This is a pretty straightforward recipe. Here’s what you’ll do:
1) Mix sugar, honey, corn syrup, salt, and water together and stir to get the sugar wet.
2) Bring candy up to a boil and cook until it reaches 265F.
3) Stir in peanuts and butter.
4) Cook to 310F. Off the heat, stir in the baking soda thoroughly.
5) Pour candy out onto a Silpat-lined half-sheet pan and spread out with an offset spatula.
6) Once the candy cools completely, break it up into pieces.
Note: allow at least a couple of hours for your honey peanut brittle to cool completely before breaking into pieces.
Equipment You Will Need
The most important thing you can own to make candy is an accurate thermometer. I know lots of people like one that clips to the side of the pan, but those aren’t always completely accurate, especially if you’re not stirring the candy.
With a good instant-read thermometer, you can sort of “stir” the candy with the probe to get a better idea of the temperature of the contents of your pan.
And speaking of pans, for safety, it’s best to always use a pan that is much larger than you think you need.
Silicone baking mats can be expensive and are not always the best item for the job, but there really is no substitute when it comes to candy making.
- Can be used over and over again
- Great for baking macarons, profiteroles, and eclairs
- Perfect for pouring molten candy on to shape and cool
Pro Tips for Making This (or Any) Candy
Sugar can be very temperamental, so always make sugar on clear, high-pressure days. Humidity is the candy maker’s nemesis.
When spreading candy onto the baking sheet, spray your offset spatula with some pan spray to keep the candy from sticking. This will not affect how the candy sets up.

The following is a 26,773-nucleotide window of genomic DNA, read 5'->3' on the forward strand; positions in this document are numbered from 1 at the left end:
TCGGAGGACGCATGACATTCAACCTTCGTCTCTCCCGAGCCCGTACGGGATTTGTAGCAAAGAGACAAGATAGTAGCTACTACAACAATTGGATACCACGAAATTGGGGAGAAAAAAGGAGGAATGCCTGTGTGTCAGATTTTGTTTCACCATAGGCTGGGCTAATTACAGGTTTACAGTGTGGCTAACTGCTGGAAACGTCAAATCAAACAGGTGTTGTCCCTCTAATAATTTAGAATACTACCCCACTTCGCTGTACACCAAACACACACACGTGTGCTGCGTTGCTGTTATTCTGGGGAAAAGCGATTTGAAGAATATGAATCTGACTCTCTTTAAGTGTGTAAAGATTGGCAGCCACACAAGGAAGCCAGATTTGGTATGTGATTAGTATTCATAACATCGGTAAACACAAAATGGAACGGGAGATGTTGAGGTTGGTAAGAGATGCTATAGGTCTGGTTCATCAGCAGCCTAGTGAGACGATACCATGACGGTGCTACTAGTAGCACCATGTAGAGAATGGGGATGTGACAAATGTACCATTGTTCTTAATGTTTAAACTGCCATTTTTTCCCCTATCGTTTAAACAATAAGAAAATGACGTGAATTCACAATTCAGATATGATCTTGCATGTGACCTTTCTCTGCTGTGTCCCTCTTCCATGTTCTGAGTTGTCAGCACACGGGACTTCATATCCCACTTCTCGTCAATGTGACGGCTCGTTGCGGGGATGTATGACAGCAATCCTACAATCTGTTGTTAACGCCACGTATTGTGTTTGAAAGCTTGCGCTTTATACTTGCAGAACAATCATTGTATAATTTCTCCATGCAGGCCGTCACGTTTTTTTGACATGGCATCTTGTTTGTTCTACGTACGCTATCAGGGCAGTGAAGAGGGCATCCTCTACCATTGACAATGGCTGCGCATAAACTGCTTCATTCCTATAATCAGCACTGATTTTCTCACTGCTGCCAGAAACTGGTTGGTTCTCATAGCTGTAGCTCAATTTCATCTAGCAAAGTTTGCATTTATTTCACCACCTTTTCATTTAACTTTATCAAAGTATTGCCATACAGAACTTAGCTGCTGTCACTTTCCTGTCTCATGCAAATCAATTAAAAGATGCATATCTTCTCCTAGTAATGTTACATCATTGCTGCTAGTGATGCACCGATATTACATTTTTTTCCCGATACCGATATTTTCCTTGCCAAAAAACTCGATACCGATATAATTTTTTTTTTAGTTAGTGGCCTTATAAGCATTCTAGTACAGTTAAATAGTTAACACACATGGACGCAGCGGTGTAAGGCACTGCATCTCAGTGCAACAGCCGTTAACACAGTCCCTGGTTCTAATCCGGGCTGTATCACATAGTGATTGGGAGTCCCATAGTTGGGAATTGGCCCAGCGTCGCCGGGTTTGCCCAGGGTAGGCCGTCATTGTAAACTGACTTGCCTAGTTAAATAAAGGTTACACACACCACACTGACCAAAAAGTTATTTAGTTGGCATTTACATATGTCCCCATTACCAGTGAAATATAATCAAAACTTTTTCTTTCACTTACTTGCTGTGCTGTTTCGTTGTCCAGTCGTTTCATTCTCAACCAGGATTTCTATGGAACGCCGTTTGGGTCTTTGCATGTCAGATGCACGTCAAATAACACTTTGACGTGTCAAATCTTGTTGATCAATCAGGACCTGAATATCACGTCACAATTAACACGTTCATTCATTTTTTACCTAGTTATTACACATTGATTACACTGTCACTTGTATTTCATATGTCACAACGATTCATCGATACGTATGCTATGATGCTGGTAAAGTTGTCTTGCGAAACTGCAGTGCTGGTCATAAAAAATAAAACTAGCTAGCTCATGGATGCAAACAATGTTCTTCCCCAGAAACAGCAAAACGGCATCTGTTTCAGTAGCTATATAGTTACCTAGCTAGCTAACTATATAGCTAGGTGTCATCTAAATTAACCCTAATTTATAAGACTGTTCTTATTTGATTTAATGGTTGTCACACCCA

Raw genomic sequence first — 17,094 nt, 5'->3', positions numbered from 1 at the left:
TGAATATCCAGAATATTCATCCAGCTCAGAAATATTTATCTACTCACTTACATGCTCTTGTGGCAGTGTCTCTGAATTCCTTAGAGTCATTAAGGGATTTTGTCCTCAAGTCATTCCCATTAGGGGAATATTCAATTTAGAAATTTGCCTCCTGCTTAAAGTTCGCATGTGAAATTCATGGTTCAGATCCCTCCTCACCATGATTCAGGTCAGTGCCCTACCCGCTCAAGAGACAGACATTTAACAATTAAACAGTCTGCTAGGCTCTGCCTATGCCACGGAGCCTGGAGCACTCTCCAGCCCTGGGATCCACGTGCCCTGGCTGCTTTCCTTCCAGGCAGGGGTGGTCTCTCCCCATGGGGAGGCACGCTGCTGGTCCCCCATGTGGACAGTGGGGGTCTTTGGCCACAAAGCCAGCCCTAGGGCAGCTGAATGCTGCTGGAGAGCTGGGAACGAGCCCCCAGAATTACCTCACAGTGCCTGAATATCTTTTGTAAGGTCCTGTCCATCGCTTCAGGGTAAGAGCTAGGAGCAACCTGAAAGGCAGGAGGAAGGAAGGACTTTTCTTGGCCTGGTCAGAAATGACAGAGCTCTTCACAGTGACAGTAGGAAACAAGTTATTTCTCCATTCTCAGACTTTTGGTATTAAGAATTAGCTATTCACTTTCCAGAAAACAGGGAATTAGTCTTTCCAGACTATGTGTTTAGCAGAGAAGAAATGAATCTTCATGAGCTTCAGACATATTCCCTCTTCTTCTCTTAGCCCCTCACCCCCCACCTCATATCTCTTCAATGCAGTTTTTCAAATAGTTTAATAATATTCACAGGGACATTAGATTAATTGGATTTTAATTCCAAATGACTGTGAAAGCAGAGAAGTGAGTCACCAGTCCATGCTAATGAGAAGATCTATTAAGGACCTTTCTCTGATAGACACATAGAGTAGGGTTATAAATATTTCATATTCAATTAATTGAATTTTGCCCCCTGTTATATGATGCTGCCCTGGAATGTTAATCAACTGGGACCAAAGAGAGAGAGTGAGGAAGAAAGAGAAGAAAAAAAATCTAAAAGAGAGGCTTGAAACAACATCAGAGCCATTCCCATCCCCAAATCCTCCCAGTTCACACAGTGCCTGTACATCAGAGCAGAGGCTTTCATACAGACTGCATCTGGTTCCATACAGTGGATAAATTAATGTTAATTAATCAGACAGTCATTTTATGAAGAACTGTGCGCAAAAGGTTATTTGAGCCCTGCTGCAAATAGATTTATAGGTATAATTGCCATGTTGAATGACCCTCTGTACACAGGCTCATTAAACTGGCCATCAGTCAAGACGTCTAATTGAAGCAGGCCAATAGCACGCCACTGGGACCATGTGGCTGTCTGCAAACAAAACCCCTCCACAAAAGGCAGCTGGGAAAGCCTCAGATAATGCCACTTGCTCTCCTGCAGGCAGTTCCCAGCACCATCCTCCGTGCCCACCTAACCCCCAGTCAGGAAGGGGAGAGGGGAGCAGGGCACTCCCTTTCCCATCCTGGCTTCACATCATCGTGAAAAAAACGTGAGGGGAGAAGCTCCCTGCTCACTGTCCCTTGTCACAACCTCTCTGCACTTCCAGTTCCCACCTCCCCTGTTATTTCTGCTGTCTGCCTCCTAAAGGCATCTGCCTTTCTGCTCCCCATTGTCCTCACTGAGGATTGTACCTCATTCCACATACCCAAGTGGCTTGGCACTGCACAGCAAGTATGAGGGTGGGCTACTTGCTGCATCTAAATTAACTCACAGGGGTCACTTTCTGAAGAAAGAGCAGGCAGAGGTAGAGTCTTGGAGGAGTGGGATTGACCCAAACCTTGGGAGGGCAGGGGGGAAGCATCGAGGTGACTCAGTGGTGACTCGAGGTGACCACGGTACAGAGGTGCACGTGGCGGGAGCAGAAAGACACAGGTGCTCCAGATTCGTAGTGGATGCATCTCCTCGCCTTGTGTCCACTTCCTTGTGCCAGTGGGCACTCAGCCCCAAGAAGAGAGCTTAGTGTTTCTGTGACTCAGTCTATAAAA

Remember that candy is very, very hot. Since you boil all the water out of it, the temperature is free to soar above the boiling point of water.
So, if some candy splashes onto the counter, just leave it until it cools.
The best way I’ve found to clean a pot after making hard candy is to fill it with water and heat it on the stove to melt any candy adhering to the sides of the pan. Then, just pour it out.
Peanut Brittle Q & A
Store your nut brittle at room temperature in a tightly-sealed container. It should be fine for a couple of weeks. If it’s humid, put a desiccant pack or two in the container. Just grab one from your bottle of vitamins, or you can buy desiccant packs online.
As long as none of your ingredients are made on shared equipment, this recipe is gluten-free as written.
You probably didn’t cook it to a high enough temperature. Make sure your thermometer is accurate and make sure to cook it to at least 310F or as high as 315F.
No. Toffee is generally made with brown sugar and more butter, making it a butterscotch-type candy. Peanut brittle contains baking soda, allowing for a lighter, crispy texture thanks to the bubbles. So peanut brittle is more closely related to a honeycomb-type candy. Even though toffee and peanut brittle are similar, they aren’t the same.